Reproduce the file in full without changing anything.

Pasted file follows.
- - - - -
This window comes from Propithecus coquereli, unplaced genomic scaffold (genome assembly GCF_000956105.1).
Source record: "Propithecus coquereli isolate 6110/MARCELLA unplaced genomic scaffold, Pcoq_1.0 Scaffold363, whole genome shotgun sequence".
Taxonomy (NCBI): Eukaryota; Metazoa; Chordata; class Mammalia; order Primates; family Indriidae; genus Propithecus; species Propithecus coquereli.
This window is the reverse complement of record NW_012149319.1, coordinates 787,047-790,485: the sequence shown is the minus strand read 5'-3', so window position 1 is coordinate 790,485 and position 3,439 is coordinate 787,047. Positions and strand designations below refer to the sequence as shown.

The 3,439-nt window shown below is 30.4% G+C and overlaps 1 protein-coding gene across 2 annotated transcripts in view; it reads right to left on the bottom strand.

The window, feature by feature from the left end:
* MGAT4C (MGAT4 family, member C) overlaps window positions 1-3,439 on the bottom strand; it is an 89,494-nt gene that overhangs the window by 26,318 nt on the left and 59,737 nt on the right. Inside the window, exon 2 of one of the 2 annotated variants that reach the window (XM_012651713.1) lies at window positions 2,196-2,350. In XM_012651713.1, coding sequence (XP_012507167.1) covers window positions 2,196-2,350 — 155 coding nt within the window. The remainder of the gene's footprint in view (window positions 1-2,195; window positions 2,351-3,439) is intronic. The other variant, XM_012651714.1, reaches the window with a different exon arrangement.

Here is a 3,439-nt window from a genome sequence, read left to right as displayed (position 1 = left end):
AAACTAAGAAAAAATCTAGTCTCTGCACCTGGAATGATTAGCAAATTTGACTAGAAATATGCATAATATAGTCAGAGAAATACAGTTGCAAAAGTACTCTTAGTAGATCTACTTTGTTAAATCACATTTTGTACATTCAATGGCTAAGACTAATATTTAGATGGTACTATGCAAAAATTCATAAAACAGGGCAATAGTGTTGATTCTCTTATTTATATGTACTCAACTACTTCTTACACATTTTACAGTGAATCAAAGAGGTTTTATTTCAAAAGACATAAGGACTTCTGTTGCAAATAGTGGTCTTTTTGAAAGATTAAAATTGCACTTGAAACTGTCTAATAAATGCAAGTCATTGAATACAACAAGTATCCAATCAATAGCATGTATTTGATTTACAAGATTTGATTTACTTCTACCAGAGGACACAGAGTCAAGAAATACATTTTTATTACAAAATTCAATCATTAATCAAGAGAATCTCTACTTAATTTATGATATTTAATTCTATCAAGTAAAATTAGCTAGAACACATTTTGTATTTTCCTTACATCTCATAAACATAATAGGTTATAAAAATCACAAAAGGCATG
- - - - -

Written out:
This window comes from Propithecus coquereli, unplaced genomic scaffold (genome assembly GCF_000956105.1).
Source record: "Propithecus coquereli isolate 6110/MARCELLA unplaced genomic scaffold, Pcoq_1.0 Scaffold363, whole genome shotgun sequence".
Taxonomy (NCBI): Eukaryota; Metazoa; Chordata; class Mammalia; order Primates; family Indriidae; genus Propithecus; species Propithecus coquereli.
This window is the reverse complement of record NW_012149319.1, coordinates 787,047-790,485: the sequence shown is the minus strand read 5'-3', so window position 1 is coordinate 790,485 and position 3,439 is coordinate 787,047. Positions and strand designations below refer to the sequence as shown.

The 3,439-nt window shown below is 30.4% G+C and overlaps 1 protein-coding gene across 2 annotated transcripts in view; it reads right to left on the bottom strand.

The window, feature by feature from the left end:
* MGAT4C (MGAT4 family, member C) overlaps window positions 1-3,439 on the bottom strand; it is an 89,494-nt gene that overhangs the window by 26,318 nt on the left and 59,737 nt on the right. Inside the window, exon 2 of one of the 2 annotated variants that reach the window (XM_012651713.1) lies at window positions 2,196-2,350. In XM_012651713.1, coding sequence (XP_012507167.1) covers window positions 2,196-2,350 — 155 coding nt within the window. The remainder of the gene's footprint in view (window positions 1-2,195; window positions 2,351-3,439) is intronic. The other variant, XM_012651714.1, reaches the window with a different exon arrangement.

Here is a 3,439-nt window from a genome sequence, read left to right as displayed (position 1 = left end):
AAACTAAGAAAAAATCTAGTCTCTGCACCTGGAATGATTAGCAAATTTGACTAGAAATATGCATAATATAGTCAGAGAAATACAGTTGCAAAAGTACTCTTAGTAGATCTACTTTGTTAAATCACATTTTGTACATTCAATGGCTAAGACTAATATTTAGATGGTACTATGCAAAAATTCATAAAACAGGGCAATAGTGTTGATTCTCTTATTTATATGTACTCAACTACTTCTTACACATTTTACAGTGAATCAAAGAGGTTTTATTTCAAAAGACATAAGGACTTCTGTTGCAAATAGTGGTCTTTTTGAAAGATTAAAATTGCACTTGAAACTGTCTAATAAATGCAAGTCATTGAATACAACAAGTATCCAATCAATAGCATGTATTTGATTTACAAGATTTGATTTACTTCTACCAGAGGACACAGAGTCAAGAAATACATTTTTATTACAAAATTCAATCATTAATCAAGAGAATCTCTACTTAATTTATGATATTTAATTCTATCAAGTAAAATTAGCTAGAACACATTTTGTATTTTCCTTACATCTCATAAACATAATAGGTTATAAAAATCACAAAAGGCATG